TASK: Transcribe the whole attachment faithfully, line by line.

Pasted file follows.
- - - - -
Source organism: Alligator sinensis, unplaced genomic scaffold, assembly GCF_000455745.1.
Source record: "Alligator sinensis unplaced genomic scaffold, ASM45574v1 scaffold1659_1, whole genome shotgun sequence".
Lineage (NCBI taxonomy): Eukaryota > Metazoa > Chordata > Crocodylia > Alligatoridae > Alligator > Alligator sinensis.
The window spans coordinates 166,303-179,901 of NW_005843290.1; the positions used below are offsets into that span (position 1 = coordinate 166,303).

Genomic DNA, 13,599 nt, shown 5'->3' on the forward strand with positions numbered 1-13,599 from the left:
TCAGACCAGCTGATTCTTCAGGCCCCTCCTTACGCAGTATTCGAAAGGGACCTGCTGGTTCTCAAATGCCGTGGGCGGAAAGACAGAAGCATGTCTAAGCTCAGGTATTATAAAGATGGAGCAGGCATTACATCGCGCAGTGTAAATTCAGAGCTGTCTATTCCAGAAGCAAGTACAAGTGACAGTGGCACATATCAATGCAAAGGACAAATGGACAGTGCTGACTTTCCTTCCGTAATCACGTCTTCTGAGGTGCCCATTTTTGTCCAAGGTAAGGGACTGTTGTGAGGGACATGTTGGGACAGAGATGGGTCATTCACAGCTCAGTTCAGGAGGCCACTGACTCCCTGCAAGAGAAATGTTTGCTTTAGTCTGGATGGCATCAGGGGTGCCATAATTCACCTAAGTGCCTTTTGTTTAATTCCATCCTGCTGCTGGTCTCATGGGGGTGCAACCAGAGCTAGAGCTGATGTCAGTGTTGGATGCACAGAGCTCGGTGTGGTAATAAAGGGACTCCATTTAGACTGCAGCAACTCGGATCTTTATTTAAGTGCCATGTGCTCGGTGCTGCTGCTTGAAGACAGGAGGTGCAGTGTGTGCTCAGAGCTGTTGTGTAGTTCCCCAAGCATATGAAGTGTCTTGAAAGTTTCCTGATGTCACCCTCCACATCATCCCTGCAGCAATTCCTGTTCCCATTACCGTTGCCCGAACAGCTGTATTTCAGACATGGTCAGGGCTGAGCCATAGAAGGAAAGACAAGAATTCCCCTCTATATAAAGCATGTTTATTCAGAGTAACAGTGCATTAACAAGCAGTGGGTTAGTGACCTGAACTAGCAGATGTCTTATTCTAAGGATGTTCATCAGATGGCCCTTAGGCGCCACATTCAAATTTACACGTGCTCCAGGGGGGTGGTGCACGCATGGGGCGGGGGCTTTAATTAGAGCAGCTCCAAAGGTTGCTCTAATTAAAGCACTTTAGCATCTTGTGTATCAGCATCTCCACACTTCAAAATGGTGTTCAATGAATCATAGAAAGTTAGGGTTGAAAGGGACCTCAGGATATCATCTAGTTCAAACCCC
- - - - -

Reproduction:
Source organism: Alligator sinensis, unplaced genomic scaffold, assembly GCF_000455745.1.
Source record: "Alligator sinensis unplaced genomic scaffold, ASM45574v1 scaffold1659_1, whole genome shotgun sequence".
Lineage (NCBI taxonomy): Eukaryota > Metazoa > Chordata > Crocodylia > Alligatoridae > Alligator > Alligator sinensis.
The window spans coordinates 166,303-179,901 of NW_005843290.1; the positions used below are offsets into that span (position 1 = coordinate 166,303).

Genomic DNA, 13,599 nt, shown 5'->3' on the forward strand with positions numbered 1-13,599 from the left:
TCAGACCAGCTGATTCTTCAGGCCCCTCCTTACGCAGTATTCGAAAGGGACCTGCTGGTTCTCAAATGCCGTGGGCGGAAAGACAGAAGCATGTCTAAGCTCAGGTATTATAAAGATGGAGCAGGCATTACATCGCGCAGTGTAAATTCAGAGCTGTCTATTCCAGAAGCAAGTACAAGTGACAGTGGCACATATCAATGCAAAGGACAAATGGACAGTGCTGACTTTCCTTCCGTAATCACGTCTTCTGAGGTGCCCATTTTTGTCCAAGGTAAGGGACTGTTGTGAGGGACATGTTGGGACAGAGATGGGTCATTCACAGCTCAGTTCAGGAGGCCACTGACTCCCTGCAAGAGAAATGTTTGCTTTAGTCTGGATGGCATCAGGGGTGCCATAATTCACCTAAGTGCCTTTTGTTTAATTCCATCCTGCTGCTGGTCTCATGGGGGTGCAACCAGAGCTAGAGCTGATGTCAGTGTTGGATGCACAGAGCTCGGTGTGGTAATAAAGGGACTCCATTTAGACTGCAGCAACTCGGATCTTTATTTAAGTGCCATGTGCTCGGTGCTGCTGCTTGAAGACAGGAGGTGCAGTGTGTGCTCAGAGCTGTTGTGTAGTTCCCCAAGCATATGAAGTGTCTTGAAAGTTTCCTGATGTCACCCTCCACATCATCCCTGCAGCAATTCCTGTTCCCATTACCGTTGCCCGAACAGCTGTATTTCAGACATGGTCAGGGCTGAGCCATAGAAGGAAAGACAAGAATTCCCCTCTATATAAAGCATGTTTATTCAGAGTAACAGTGCATTAACAAGCAGTGGGTTAGTGACCTGAACTAGCAGATGTCTTATTCTAAGGATGTTCATCAGATGGCCCTTAGGCGCCACATTCAAATTTACACGTGCTCCAGGGGGGTGGTGCACGCATGGGGCGGGGGCTTTAATTAGAGCAGCTCCAAAGGTTGCTCTAATTAAAGCACTTTAGCATCTTGTGTATCAGCATCTCCACACTTCAAAATGGTGTTCAATGAATCATAGAAAGTTAGGGTTGAAAGGGACCTCAGGATATCATCTAGTTCAAACCCC